Alternative medications to Zantac which do not include the ingredient NDMA include Pepcid (famotidine), Nexium (esomeprazole), or Prilosec (omeprazole). Be sure to talk to your doctor before changing any medications or starting a new regimen.
Not the First Time Zantac Has Had Issues
The makers of Zantac are not newly aware of concerns with the drug. In July 2018 the first round of actions were taken in the form of voluntary recalls, and the FDA began investigating NDMA levels the following summer. The initial action was taken due to Zantac containing the ingredient valsartan. Since the focus of concern has shifted to NDMA contents and the compound’s increase over the duration of the shelf life, several lawsuits have been filed. The first was in Florida in September 2019, followed soon after by a Colorado case in October 2019. Still before the FDA recall in April of this year, cases were filed in New York and Illinois in January. As these cases pend trial, the situation has become increasingly alarming to the huge consumer base that has utilized this drug. Due to deficiencies in study of the contents and stability of the medication, users may be facing an increased likelihood of developing cancer.
Thompson Law Personal Injury Lawyers Can Help Your Case
Have you developed cancer or suffered illness or disease after use of Zantac or ranitidine medication? The experienced personal injury team at Thompson Law is standing ready to take your call and help to get you on the path to your deserved personal injury recovery. For your health concerns, or any worries you have about the health history of your loved ones after taking ranitidine, don’t hesitate to reach out for advice and options.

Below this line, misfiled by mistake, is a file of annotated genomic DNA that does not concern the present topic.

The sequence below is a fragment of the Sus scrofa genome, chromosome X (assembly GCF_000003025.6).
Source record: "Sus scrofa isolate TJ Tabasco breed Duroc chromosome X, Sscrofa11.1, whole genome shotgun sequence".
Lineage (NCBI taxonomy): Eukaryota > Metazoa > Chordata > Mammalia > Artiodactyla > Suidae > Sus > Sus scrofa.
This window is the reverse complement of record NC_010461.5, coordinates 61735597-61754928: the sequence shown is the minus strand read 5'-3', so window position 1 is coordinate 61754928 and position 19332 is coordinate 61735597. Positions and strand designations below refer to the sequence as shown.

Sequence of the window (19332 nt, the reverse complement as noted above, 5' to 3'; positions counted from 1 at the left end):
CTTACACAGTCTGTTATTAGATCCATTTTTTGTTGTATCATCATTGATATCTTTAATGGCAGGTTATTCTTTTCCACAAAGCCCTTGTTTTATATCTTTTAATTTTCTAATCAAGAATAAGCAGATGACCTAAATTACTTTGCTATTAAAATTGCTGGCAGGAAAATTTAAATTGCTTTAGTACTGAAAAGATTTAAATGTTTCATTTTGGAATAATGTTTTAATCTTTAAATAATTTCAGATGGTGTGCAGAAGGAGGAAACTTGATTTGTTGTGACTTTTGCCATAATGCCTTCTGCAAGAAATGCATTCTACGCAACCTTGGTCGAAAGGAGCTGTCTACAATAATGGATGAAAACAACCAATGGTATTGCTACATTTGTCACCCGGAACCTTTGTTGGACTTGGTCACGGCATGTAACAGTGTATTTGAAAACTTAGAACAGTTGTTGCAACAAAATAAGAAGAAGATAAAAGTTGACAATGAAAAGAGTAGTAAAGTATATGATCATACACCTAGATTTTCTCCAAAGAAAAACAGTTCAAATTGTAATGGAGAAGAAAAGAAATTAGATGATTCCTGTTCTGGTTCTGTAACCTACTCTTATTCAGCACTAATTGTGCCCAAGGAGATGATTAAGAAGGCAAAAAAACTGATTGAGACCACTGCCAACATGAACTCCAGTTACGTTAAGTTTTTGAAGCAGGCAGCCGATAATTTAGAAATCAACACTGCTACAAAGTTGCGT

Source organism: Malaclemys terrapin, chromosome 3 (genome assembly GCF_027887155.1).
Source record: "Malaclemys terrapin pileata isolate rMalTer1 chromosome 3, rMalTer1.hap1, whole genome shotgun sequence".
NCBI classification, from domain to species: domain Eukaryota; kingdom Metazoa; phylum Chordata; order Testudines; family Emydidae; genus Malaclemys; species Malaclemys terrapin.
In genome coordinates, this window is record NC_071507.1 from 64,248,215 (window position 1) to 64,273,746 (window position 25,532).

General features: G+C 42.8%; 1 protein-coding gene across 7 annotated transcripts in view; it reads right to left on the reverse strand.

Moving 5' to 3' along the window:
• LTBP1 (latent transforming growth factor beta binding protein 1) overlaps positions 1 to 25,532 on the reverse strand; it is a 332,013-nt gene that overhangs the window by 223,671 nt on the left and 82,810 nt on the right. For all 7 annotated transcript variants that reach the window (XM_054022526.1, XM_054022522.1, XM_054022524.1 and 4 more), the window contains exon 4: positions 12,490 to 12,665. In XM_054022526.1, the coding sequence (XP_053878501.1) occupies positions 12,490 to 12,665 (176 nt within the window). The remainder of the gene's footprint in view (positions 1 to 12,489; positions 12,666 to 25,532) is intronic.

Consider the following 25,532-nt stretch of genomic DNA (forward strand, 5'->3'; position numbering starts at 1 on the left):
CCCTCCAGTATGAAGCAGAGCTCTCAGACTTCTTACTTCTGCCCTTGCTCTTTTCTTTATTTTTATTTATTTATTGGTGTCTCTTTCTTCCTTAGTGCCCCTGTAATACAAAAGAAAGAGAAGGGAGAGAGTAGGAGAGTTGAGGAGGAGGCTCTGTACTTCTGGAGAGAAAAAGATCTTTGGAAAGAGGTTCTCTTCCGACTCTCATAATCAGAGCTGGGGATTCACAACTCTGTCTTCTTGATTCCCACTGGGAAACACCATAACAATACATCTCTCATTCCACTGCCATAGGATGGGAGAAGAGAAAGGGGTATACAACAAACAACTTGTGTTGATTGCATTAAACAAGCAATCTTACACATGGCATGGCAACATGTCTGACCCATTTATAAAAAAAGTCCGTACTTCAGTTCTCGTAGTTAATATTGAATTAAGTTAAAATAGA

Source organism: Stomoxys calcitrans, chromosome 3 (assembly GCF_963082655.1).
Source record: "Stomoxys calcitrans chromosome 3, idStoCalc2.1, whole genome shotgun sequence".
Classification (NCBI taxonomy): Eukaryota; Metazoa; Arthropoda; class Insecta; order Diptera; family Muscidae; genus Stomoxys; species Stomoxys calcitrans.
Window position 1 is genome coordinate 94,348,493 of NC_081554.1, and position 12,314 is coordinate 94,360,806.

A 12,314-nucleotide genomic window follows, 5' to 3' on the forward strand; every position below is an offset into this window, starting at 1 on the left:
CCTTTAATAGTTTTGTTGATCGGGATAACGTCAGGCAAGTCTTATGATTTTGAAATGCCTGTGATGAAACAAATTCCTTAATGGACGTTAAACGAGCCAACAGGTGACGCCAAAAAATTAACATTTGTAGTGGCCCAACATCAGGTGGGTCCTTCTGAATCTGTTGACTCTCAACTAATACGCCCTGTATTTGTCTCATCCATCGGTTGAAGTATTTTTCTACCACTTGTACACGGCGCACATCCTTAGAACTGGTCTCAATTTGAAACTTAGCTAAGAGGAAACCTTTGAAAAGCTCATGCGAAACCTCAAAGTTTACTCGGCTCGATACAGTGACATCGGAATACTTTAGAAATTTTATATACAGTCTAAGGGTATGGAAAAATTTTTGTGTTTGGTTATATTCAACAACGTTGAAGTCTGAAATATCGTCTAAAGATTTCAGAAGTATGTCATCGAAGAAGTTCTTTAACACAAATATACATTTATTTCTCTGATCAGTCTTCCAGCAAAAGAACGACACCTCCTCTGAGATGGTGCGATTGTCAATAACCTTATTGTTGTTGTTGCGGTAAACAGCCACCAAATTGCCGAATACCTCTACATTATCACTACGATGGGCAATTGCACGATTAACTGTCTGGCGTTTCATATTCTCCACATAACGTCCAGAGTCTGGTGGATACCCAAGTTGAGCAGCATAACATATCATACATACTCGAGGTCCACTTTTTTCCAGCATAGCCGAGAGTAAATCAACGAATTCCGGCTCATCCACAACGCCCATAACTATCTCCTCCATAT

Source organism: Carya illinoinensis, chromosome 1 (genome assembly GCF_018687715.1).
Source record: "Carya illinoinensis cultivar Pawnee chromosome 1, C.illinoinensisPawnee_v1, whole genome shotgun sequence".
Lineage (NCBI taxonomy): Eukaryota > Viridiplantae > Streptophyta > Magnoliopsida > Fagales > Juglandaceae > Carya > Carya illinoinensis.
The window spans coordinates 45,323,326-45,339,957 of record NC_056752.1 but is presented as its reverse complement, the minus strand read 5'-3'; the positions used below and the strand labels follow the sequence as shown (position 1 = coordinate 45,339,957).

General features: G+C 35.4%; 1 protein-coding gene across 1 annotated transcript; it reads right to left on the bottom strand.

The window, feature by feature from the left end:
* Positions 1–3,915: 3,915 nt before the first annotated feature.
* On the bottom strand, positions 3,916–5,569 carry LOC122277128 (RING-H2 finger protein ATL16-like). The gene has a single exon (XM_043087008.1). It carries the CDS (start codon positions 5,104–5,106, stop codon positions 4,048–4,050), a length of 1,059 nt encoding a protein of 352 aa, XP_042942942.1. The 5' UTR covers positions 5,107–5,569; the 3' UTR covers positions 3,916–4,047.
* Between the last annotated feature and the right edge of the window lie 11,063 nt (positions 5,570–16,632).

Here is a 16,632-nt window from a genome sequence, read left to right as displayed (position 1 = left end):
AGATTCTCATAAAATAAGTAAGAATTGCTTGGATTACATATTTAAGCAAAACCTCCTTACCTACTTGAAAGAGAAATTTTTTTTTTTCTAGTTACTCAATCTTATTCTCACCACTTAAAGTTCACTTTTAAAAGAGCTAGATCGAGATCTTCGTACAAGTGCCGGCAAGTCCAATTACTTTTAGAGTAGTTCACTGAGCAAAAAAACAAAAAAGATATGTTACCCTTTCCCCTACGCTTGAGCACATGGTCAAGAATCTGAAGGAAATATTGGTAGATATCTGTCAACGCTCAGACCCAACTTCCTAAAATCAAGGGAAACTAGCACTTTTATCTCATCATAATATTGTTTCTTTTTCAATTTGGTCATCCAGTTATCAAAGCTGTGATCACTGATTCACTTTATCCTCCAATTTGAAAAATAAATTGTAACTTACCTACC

Our firm operates on a contingency fee basis, meaning you do not owe us one penny unless we win your case for you. You deserve to be protected and you deserve justice after suffering a dangerous and debilitating cancer or illness caused by using a medication that you were told was safe.
Official Statement From the FDA
The U.S. Food and Drug Administration has requested a manufacturer’s market withdrawal of ranitidine, known commonly by the brand name Zantac. This means ranitidine products will not be available for new or existing prescriptions or over-the-counter (OTC) use in the U.S.
FDA has found N-nitrosodimethylamine (NDMA) levels in some ranitidine products increase with time and temperature posing a risk to consumers, and therefore the agency has requested the withdrawal of all ranitidine products from the U.S. market.
Consumers should stop taking any OTC ranitidine they may currently have. Patients taking prescription ranitidine should speak with their health care professional about other treatment options before stopping the medicine. Multiple drugs are approved for the same or similar uses as ranitidine.
Consumers should dispose of any ranitidine products properly, and not buy more of it including compounded ranitidine.
To date, FDA’s testing has not found NDMA in products used for similar treatment like famotidine (Pepcid), cimetidine (Tagamet), esomeprazole (Nexium), lansoprazole (Prevacid) or omeprazole (Prilosec).
To dispose of unsafe medications: Visit the FDA’s recommendation page here.
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The State of Texas has a statute of limitations of two (2) years for personal injury cases, so if you have suffered after use of a pharmaceutical drug such as Zantac, consult with an experienced personal injury attorney. The sooner you know your options, the sooner you are on the path to recovery and your deserved compensation. Call Thompson Law right away for assistance with your injury and claim.